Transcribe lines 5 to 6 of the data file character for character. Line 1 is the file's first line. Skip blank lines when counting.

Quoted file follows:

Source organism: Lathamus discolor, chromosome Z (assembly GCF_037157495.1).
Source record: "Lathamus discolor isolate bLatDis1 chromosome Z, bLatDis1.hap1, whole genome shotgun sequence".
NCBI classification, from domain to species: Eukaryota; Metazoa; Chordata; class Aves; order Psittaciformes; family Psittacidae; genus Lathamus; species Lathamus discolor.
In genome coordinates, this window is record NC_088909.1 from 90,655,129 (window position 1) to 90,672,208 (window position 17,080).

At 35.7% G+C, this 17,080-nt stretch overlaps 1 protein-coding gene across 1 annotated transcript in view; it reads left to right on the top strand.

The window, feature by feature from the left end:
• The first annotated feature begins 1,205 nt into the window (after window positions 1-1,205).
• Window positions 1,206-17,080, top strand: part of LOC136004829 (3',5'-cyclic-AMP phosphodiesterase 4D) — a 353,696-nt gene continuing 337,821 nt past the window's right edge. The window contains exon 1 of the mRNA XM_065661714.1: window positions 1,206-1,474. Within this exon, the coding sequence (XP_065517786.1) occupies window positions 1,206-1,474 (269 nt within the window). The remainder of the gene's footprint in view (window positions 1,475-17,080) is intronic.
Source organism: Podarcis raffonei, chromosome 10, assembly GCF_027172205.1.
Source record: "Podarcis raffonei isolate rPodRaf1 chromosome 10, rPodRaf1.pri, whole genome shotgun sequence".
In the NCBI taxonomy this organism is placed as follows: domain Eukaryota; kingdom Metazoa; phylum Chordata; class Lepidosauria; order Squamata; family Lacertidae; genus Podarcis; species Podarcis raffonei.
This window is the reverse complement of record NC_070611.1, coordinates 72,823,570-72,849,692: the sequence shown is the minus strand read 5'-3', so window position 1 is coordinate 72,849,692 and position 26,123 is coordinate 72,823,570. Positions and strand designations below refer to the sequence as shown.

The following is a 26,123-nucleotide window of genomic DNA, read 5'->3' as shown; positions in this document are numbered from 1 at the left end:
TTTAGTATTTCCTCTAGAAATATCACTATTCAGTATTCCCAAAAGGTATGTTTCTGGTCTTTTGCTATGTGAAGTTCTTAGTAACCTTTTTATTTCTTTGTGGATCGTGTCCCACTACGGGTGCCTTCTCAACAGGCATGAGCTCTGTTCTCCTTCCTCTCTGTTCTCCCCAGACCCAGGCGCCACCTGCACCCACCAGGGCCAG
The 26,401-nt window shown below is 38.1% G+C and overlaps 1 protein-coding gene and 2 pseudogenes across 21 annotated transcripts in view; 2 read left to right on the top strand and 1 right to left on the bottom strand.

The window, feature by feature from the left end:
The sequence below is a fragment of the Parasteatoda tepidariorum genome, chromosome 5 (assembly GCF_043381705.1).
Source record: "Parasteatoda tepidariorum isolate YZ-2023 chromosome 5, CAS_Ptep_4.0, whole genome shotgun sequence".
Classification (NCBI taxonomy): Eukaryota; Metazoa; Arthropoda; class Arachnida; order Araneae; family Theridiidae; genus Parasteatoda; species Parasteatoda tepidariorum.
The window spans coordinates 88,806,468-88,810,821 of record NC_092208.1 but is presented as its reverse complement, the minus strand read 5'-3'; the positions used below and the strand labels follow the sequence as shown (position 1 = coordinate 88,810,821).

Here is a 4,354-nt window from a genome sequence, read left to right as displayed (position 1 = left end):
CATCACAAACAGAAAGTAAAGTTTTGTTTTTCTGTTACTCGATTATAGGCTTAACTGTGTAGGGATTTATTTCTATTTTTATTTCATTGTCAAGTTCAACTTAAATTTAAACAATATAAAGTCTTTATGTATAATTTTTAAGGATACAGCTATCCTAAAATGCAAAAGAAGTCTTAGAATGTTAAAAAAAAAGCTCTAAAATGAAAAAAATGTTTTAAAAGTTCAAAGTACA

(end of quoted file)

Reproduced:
At 35.7% G+C, this 17,080-nt stretch overlaps 1 protein-coding gene across 1 annotated transcript in view; it reads left to right on the top strand.

The window, feature by feature from the left end: